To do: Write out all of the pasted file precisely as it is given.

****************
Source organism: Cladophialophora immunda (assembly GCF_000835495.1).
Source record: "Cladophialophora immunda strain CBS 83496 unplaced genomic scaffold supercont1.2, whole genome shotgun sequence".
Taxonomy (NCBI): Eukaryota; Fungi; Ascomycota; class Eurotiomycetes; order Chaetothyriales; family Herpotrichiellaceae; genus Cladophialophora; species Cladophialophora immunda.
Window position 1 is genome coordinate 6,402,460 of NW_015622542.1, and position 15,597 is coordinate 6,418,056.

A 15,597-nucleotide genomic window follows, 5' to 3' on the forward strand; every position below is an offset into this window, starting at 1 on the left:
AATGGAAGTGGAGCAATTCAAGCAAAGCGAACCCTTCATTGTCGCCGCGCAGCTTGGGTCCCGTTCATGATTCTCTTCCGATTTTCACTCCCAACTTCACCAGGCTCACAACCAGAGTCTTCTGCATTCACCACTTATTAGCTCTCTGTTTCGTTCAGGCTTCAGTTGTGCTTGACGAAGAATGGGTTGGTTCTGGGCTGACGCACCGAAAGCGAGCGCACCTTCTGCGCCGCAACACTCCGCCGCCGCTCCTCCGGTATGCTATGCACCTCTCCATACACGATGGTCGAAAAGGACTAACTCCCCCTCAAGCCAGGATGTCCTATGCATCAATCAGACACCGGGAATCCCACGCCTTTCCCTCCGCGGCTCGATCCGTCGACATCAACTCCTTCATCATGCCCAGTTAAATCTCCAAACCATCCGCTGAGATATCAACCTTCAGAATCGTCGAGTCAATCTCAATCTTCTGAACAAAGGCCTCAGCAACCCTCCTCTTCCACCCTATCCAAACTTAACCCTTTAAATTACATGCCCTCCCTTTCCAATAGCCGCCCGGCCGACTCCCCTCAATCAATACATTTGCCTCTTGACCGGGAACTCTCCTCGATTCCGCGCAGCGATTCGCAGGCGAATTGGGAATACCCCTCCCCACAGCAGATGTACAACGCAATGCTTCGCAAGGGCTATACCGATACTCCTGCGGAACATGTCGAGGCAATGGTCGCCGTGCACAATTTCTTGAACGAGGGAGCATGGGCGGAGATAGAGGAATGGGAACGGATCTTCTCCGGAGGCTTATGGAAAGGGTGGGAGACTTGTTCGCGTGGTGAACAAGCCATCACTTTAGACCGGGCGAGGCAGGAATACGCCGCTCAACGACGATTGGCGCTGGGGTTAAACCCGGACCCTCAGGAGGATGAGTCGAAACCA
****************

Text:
Source organism: Cladophialophora immunda (assembly GCF_000835495.1).
Source record: "Cladophialophora immunda strain CBS 83496 unplaced genomic scaffold supercont1.2, whole genome shotgun sequence".
Taxonomy (NCBI): Eukaryota; Fungi; Ascomycota; class Eurotiomycetes; order Chaetothyriales; family Herpotrichiellaceae; genus Cladophialophora; species Cladophialophora immunda.
Window position 1 is genome coordinate 6,402,460 of NW_015622542.1, and position 15,597 is coordinate 6,418,056.

A 15,597-nucleotide genomic window follows, 5' to 3' on the forward strand; every position below is an offset into this window, starting at 1 on the left:
AATGGAAGTGGAGCAATTCAAGCAAAGCGAACCCTTCATTGTCGCCGCGCAGCTTGGGTCCCGTTCATGATTCTCTTCCGATTTTCACTCCCAACTTCACCAGGCTCACAACCAGAGTCTTCTGCATTCACCACTTATTAGCTCTCTGTTTCGTTCAGGCTTCAGTTGTGCTTGACGAAGAATGGGTTGGTTCTGGGCTGACGCACCGAAAGCGAGCGCACCTTCTGCGCCGCAACACTCCGCCGCCGCTCCTCCGGTATGCTATGCACCTCTCCATACACGATGGTCGAAAAGGACTAACTCCCCCTCAAGCCAGGATGTCCTATGCATCAATCAGACACCGGGAATCCCACGCCTTTCCCTCCGCGGCTCGATCCGTCGACATCAACTCCTTCATCATGCCCAGTTAAATCTCCAAACCATCCGCTGAGATATCAACCTTCAGAATCGTCGAGTCAATCTCAATCTTCTGAACAAAGGCCTCAGCAACCCTCCTCTTCCACCCTATCCAAACTTAACCCTTTAAATTACATGCCCTCCCTTTCCAATAGCCGCCCGGCCGACTCCCCTCAATCAATACATTTGCCTCTTGACCGGGAACTCTCCTCGATTCCGCGCAGCGATTCGCAGGCGAATTGGGAATACCCCTCCCCACAGCAGATGTACAACGCAATGCTTCGCAAGGGCTATACCGATACTCCTGCGGAACATGTCGAGGCAATGGTCGCCGTGCACAATTTCTTGAACGAGGGAGCATGGGCGGAGATAGAGGAATGGGAACGGATCTTCTCCGGAGGCTTATGGAAAGGGTGGGAGACTTGTTCGCGTGGTGAACAAGCCATCACTTTAGACCGGGCGAGGCAGGAATACGCCGCTCAACGACGATTGGCGCTGGGGTTAAACCCGGACCCTCAGGAGGATGAGTCGAAACCA